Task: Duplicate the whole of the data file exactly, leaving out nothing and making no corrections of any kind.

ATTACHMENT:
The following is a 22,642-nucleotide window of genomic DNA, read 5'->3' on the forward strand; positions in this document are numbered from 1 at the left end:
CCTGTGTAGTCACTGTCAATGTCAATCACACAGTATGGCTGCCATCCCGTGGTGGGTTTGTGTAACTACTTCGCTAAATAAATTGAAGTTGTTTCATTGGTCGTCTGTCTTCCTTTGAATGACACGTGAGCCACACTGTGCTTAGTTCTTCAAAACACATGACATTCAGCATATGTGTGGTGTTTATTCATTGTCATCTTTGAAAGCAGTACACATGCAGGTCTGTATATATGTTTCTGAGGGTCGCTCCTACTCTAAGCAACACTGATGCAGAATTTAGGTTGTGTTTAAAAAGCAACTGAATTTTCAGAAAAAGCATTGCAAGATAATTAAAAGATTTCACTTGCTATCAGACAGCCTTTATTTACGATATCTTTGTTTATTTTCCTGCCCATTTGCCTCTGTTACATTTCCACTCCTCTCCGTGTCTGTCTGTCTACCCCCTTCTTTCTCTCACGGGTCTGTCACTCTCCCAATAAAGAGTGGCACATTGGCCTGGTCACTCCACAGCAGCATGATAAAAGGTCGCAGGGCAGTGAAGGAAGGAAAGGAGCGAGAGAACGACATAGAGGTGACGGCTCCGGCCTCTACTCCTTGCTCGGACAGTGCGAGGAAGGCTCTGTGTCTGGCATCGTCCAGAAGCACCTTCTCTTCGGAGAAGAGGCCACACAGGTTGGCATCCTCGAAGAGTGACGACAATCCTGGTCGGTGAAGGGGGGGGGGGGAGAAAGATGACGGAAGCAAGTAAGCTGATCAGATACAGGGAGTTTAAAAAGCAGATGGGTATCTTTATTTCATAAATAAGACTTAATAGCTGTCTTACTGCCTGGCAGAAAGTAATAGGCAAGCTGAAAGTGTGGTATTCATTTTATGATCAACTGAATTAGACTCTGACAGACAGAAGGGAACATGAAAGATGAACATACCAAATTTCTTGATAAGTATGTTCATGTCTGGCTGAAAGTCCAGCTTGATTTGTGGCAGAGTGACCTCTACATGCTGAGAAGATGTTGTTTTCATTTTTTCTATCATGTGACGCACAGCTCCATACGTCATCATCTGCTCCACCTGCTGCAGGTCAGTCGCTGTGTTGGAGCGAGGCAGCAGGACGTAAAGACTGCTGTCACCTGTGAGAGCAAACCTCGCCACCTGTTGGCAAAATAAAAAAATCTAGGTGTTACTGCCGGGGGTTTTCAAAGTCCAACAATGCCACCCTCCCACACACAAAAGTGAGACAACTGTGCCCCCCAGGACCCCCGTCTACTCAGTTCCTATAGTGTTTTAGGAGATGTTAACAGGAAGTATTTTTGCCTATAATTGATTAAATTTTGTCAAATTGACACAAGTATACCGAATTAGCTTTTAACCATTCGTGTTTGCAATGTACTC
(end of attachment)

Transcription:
The following is a 22,642-nucleotide window of genomic DNA, read 5'->3' on the forward strand; positions in this document are numbered from 1 at the left end:
CCTGTGTAGTCACTGTCAATGTCAATCACACAGTATGGCTGCCATCCCGTGGTGGGTTTGTGTAACTACTTCGCTAAATAAATTGAAGTTGTTTCATTGGTCGTCTGTCTTCCTTTGAATGACACGTGAGCCACACTGTGCTTAGTTCTTCAAAACACATGACATTCAGCATATGTGTGGTGTTTATTCATTGTCATCTTTGAAAGCAGTACACATGCAGGTCTGTATATATGTTTCTGAGGGTCGCTCCTACTCTAAGCAACACTGATGCAGAATTTAGGTTGTGTTTAAAAAGCAACTGAATTTTCAGAAAAAGCATTGCAAGATAATTAAAAGATTTCACTTGCTATCAGACAGCCTTTATTTACGATATCTTTGTTTATTTTCCTGCCCATTTGCCTCTGTTACATTTCCACTCCTCTCCGTGTCTGTCTGTCTACCCCCTTCTTTCTCTCACGGGTCTGTCACTCTCCCAATAAAGAGTGGCACATTGGCCTGGTCACTCCACAGCAGCATGATAAAAGGTCGCAGGGCAGTGAAGGAAGGAAAGGAGCGAGAGAACGACATAGAGGTGACGGCTCCGGCCTCTACTCCTTGCTCGGACAGTGCGAGGAAGGCTCTGTGTCTGGCATCGTCCAGAAGCACCTTCTCTTCGGAGAAGAGGCCACACAGGTTGGCATCCTCGAAGAGTGACGACAATCCTGGTCGGTGAAGGGGGGGGGGGGAGAAAGATGACGGAAGCAAGTAAGCTGATCAGATACAGGGAGTTTAAAAAGCAGATGGGTATCTTTATTTCATAAATAAGACTTAATAGCTGTCTTACTGCCTGGCAGAAAGTAATAGGCAAGCTGAAAGTGTGGTATTCATTTTATGATCAACTGAATTAGACTCTGACAGACAGAAGGGAACATGAAAGATGAACATACCAAATTTCTTGATAAGTATGTTCATGTCTGGCTGAAAGTCCAGCTTGATTTGTGGCAGAGTGACCTCTACATGCTGAGAAGATGTTGTTTTCATTTTTTCTATCATGTGACGCACAGCTCCATACGTCATCATCTGCTCCACCTGCTGCAGGTCAGTCGCTGTGTTGGAGCGAGGCAGCAGGACGTAAAGACTGCTGTCACCTGTGAGAGCAAACCTCGCCACCTGTTGGCAAAATAAAAAAATCTAGGTGTTACTGCCGGGGGTTTTCAAAGTCCAACAATGCCACCCTCCCACACACAAAAGTGAGACAACTGTGCCCCCCAGGACCCCCGTCTACTCAGTTCCTATAGTGTTTTAGGAGATGTTAACAGGAAGTATTTTTGCCTATAATTGATTAAATTTTGTCAAATTGACACAAGTATACCGAATTAGCTTTTAACCATTCGTGTTTGCAATGTACTC